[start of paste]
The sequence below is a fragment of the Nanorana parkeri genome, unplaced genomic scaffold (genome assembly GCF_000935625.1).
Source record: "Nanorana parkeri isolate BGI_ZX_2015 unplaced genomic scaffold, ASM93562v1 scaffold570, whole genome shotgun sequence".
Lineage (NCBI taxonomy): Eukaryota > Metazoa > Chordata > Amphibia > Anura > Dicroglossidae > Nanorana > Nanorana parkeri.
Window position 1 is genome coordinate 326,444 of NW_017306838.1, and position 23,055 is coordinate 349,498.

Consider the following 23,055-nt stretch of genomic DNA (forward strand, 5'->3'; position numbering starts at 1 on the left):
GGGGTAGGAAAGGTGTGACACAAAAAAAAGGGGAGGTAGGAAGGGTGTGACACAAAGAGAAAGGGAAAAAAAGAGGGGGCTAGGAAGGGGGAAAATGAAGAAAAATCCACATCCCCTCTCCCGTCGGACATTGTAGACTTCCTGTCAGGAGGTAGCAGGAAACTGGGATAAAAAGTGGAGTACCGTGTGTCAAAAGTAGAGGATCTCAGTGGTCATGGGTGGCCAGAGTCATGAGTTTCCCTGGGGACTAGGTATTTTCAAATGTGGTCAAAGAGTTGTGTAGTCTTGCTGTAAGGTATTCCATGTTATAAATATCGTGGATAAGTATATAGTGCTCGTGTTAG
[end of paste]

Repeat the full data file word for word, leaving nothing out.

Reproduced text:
The sequence below is a fragment of the Nanorana parkeri genome, unplaced genomic scaffold (genome assembly GCF_000935625.1).
Source record: "Nanorana parkeri isolate BGI_ZX_2015 unplaced genomic scaffold, ASM93562v1 scaffold570, whole genome shotgun sequence".
Lineage (NCBI taxonomy): Eukaryota > Metazoa > Chordata > Amphibia > Anura > Dicroglossidae > Nanorana > Nanorana parkeri.
Window position 1 is genome coordinate 326,444 of NW_017306838.1, and position 23,055 is coordinate 349,498.

Consider the following 23,055-nt stretch of genomic DNA (forward strand, 5'->3'; position numbering starts at 1 on the left):
GGGGTAGGAAAGGTGTGACACAAAAAAAAGGGGAGGTAGGAAGGGTGTGACACAAAGAGAAAGGGAAAAAAAGAGGGGGCTAGGAAGGGGGAAAATGAAGAAAAATCCACATCCCCTCTCCCGTCGGACATTGTAGACTTCCTGTCAGGAGGTAGCAGGAAACTGGGATAAAAAGTGGAGTACCGTGTGTCAAAAGTAGAGGATCTCAGTGGTCATGGGTGGCCAGAGTCATGAGTTTCCCTGGGGACTAGGTATTTTCAAATGTGGTCAAAGAGTTGTGTAGTCTTGCTGTAAGGTATTCCATGTTATAAATATCGTGGATAAGTATATAGTGCTCGTGTTAG